Do I really have to wash my kale?
September 25, 2010 6:26 PM   Subscribe

I make kale chips using organic kale (from local health food store) and my dehydrator often. I hate washing kale. It takes forever. Could I really do my body serious harm through my laziness? How likely is this?
posted by long haired child to Food & Drink (14 answers total) 3 users marked this as a favorite
Is there one right way to wash kale? Different strokes, yeah, but I've always had fun using this method:

Cut up kale into a big mixing bowl, fill bowl with water, and swoosh around with my hands until I'm satisfied. Drain with a colander, and rinse under running water really quick.

Anyway, here's a list of the probabilities of "what's on your kale".
posted by carsonb at 6:35 PM on September 25, 2010

posted by Think_Long at 6:38 PM on September 25, 2010

It's much easier to wash leafy greens in some kind of basin than a colander or running water. Bigger the basin, easier the wash.
posted by rainy at 6:51 PM on September 25, 2010

Is the washing that annoys you, or the drying? Cause drying kale can take a long time, what with all those curls and crevices. I use a salad spinner.
posted by BlahLaLa at 7:06 PM on September 25, 2010

Kale can hold a lot of grit in it. I'm a lazy vegetable washer but I usually rinse my greens, and the amount of dirt in the water always tells me I've done the right thing.

One easy way to do it is to plug your sink, throw in the kale, fill the sink with cold water until there's enough to swoosh the greens around with your hands a bit, then drain it.

I have a salad spinner I use to dry the wet greens but if you don't, an old bath towel works great: spread the kale out on it and then roll it up gently.

It doesn't take forever. Just a couple of minutes. If you feel bad about wasting the water, do it in a dishpan or giant bowl, and then use the waste water to water your houseplants.
posted by padraigin at 7:09 PM on September 25, 2010 [1 favorite]

I've found organic kale to have bugs quite often. I'd wash it.
posted by zsazsa at 7:15 PM on September 25, 2010

i never wash kale, but mine is just regular non-organic stuff from the grocery store. it looks clean; i am still alive and i have never accidentally eaten a bug. i suppose if you really want to wash it you could put it into a salad spinner, or do what padraigin suggests and soak it in water in the sink.
posted by janepanic at 7:26 PM on September 25, 2010

The grit that's usually on kale would be really bad for your teeth.
posted by amtho at 7:31 PM on September 25, 2010

What padraigin says. A sink full of cold water, swishy-swishy-swishy, then spin dry. There's almost always a layer of silt in the bottom of the sink afterwards, and I'd just as soon not eat that, wouldn't you?

I'm curious how you're washing your kale that's so time-intensive. I'm also curious to try dehydrating some kale now.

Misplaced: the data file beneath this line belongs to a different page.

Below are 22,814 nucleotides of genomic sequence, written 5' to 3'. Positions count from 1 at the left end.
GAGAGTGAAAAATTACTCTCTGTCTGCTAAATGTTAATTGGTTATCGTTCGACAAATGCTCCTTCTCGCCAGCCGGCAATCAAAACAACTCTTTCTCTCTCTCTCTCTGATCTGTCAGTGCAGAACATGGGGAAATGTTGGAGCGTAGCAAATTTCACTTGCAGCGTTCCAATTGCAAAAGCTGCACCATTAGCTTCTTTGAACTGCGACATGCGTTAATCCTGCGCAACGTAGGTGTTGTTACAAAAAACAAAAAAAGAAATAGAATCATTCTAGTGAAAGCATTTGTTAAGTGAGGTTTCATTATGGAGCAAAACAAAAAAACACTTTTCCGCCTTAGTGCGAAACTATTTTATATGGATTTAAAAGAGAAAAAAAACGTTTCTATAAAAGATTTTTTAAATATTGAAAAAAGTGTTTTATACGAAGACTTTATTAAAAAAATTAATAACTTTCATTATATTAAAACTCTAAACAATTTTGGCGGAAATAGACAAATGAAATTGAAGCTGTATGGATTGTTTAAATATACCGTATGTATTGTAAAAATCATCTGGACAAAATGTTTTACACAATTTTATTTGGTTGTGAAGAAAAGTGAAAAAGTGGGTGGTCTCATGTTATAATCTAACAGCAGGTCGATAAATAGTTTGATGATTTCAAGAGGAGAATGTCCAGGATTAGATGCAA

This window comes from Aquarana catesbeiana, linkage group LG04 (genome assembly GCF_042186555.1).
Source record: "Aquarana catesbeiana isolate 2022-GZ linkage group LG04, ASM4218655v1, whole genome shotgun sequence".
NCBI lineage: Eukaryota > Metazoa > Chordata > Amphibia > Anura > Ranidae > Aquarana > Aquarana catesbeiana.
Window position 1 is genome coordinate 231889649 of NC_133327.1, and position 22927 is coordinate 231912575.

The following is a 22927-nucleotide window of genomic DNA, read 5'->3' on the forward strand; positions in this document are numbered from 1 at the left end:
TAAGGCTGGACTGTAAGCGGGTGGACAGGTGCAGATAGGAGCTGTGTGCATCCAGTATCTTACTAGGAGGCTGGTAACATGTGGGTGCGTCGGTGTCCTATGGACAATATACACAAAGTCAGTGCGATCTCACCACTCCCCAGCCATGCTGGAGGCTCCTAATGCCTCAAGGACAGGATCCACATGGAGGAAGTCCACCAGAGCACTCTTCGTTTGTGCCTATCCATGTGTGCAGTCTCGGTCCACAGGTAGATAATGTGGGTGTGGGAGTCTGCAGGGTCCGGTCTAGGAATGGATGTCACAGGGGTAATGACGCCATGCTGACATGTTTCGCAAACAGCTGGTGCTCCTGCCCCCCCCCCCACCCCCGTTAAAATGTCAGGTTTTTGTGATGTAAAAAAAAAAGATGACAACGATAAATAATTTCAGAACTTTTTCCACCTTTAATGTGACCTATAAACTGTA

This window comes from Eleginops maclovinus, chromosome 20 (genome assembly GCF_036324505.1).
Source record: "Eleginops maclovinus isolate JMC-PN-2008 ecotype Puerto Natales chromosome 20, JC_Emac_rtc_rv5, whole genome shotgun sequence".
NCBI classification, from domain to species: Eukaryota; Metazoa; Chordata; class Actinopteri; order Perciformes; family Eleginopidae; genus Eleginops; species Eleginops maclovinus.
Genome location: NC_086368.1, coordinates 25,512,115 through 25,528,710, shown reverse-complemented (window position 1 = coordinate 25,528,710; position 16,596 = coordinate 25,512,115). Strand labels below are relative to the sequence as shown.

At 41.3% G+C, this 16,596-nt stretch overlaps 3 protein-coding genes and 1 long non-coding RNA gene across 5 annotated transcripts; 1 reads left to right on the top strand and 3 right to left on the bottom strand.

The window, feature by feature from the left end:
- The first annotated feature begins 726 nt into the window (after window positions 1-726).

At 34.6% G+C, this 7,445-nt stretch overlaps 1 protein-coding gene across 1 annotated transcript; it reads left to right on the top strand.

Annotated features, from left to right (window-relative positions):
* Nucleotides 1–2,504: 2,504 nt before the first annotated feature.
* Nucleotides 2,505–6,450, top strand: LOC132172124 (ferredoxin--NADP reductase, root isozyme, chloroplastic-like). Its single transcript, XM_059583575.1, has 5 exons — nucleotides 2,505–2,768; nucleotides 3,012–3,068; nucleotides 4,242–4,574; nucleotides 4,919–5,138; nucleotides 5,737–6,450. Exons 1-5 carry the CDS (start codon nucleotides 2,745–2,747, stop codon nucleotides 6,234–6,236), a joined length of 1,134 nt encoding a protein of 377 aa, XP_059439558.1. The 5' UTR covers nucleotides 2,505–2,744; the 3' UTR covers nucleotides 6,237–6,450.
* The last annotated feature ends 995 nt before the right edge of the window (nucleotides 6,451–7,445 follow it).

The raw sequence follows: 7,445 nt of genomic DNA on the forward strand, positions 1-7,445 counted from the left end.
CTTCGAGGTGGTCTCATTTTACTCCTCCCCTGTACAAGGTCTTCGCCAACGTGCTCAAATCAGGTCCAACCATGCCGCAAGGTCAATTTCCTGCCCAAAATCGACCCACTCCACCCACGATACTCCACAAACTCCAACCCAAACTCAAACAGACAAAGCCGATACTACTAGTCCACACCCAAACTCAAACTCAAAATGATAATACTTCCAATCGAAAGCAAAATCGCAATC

posted by mumkin at 8:48 PM on September 25, 2010

One thing that might help (if you're currently using curly kale) is to use one of the flatter varieties of kale, like Russian kale. Even dinosaur kale, despite its crevices, is somewhat easier to work with than curly kale.
posted by thisjax at 9:11 PM on September 25, 2010

Agreed, just throw the kale in a deep water bath (basin or sink), swish a little, then drain on towels. You can do a motherload of kale at once and freeze some of it. Since you want it dry, do it earlier in the day (afternoon), swish, lay it out to dry, and by evening it should be fine. If you feel like it's a lot of work, you're putting too much work into it.
posted by Miko at 10:34 PM on September 25, 2010

2nd-ing salad spinner as the best labour saving device for washing leafy greens
posted by jannw at 12:30 AM on September 26, 2010

Something one should keep in mind is that USDA-certified organic produce is not necessarily free of pesticides, just persistent pesticides ("persistent pesticides" being pesticides that persist to be present even after rinsing); meaning, some pesticides that are easily rinsed away by water are permitted by the USDA under the current organic rule. So if one is buying organic goods to avoid ingesting chemicals in the first place, one should certainly rinse the produce.
posted by kitarra at 8:12 AM on September 26, 2010 [1 favorite]

I think your question wasn't "should I wash my kale," but "am I going to seriously harm myself if I don't wash my kale?"

Serious bodily harm, probably not. Organic vegetables might still have organic fertilizers on them or (possibly less likely) organic pesticides. These are things that you would not willingly consume, so it's best to wash them off of your food before you consume IT. Will they kill you? No. But neither will the residue on conventional produce. Won't kill you at such low levels, but do you want it in your system? Everyone needs to be their own judge on that one.

Your more serious worry, and what really MAY cause serious bodily harm, is e. coli. Vegetables -- even organic vegetables -- can be contaminated by the water used to irrigate the crops. The farmer may not be spraying the plants with anything other than water, but you don't know that that water doesn't contain fecal matter that can then lead to an e coli breakout. And e coli can kill you. Serious bodily harm, that.

So yes, it's a pain, but wash that kale. As others have suggested, use a big basin (or stop up your sink). Better to be safe than to suffer bloody diarrhea.
posted by mudpuppie at 3:07 PM on September 27, 2010

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